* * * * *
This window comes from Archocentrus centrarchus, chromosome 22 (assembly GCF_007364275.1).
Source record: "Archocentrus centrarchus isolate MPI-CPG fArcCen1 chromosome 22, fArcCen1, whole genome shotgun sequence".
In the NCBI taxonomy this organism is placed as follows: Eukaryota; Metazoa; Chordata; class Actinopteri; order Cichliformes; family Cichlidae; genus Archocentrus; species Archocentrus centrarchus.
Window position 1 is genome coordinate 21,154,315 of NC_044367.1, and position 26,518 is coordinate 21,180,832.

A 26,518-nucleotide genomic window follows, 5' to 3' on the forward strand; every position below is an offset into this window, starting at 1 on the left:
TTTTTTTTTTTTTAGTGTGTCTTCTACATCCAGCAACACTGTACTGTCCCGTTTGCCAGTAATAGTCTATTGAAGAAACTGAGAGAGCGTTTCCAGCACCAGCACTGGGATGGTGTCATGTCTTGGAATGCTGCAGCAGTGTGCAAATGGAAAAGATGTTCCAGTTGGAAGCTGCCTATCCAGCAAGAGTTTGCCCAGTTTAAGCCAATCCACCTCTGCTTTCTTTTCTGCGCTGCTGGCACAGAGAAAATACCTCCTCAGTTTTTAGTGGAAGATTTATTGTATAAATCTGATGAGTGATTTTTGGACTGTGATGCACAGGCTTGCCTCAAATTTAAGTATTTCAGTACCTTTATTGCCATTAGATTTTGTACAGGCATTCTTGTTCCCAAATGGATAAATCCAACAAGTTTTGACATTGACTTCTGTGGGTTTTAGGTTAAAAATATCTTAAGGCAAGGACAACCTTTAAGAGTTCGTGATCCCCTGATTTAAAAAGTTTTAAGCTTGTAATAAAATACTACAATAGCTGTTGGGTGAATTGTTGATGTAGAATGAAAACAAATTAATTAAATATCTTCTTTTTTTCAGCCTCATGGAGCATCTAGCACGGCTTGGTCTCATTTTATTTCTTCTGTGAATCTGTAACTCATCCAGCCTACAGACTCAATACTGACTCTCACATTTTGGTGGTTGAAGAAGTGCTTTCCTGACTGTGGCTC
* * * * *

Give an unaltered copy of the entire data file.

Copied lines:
This window comes from Archocentrus centrarchus, chromosome 22 (assembly GCF_007364275.1).
Source record: "Archocentrus centrarchus isolate MPI-CPG fArcCen1 chromosome 22, fArcCen1, whole genome shotgun sequence".
In the NCBI taxonomy this organism is placed as follows: Eukaryota; Metazoa; Chordata; class Actinopteri; order Cichliformes; family Cichlidae; genus Archocentrus; species Archocentrus centrarchus.
Window position 1 is genome coordinate 21,154,315 of NC_044367.1, and position 26,518 is coordinate 21,180,832.

A 26,518-nucleotide genomic window follows, 5' to 3' on the forward strand; every position below is an offset into this window, starting at 1 on the left:
TTTTTTTTTTTTTAGTGTGTCTTCTACATCCAGCAACACTGTACTGTCCCGTTTGCCAGTAATAGTCTATTGAAGAAACTGAGAGAGCGTTTCCAGCACCAGCACTGGGATGGTGTCATGTCTTGGAATGCTGCAGCAGTGTGCAAATGGAAAAGATGTTCCAGTTGGAAGCTGCCTATCCAGCAAGAGTTTGCCCAGTTTAAGCCAATCCACCTCTGCTTTCTTTTCTGCGCTGCTGGCACAGAGAAAATACCTCCTCAGTTTTTAGTGGAAGATTTATTGTATAAATCTGATGAGTGATTTTTGGACTGTGATGCACAGGCTTGCCTCAAATTTAAGTATTTCAGTACCTTTATTGCCATTAGATTTTGTACAGGCATTCTTGTTCCCAAATGGATAAATCCAACAAGTTTTGACATTGACTTCTGTGGGTTTTAGGTTAAAAATATCTTAAGGCAAGGACAACCTTTAAGAGTTCGTGATCCCCTGATTTAAAAAGTTTTAAGCTTGTAATAAAATACTACAATAGCTGTTGGGTGAATTGTTGATGTAGAATGAAAACAAATTAATTAAATATCTTCTTTTTTTCAGCCTCATGGAGCATCTAGCACGGCTTGGTCTCATTTTATTTCTTCTGTGAATCTGTAACTCATCCAGCCTACAGACTCAATACTGACTCTCACATTTTGGTGGTTGAAGAAGTGCTTTCCTGACTGTGGCTC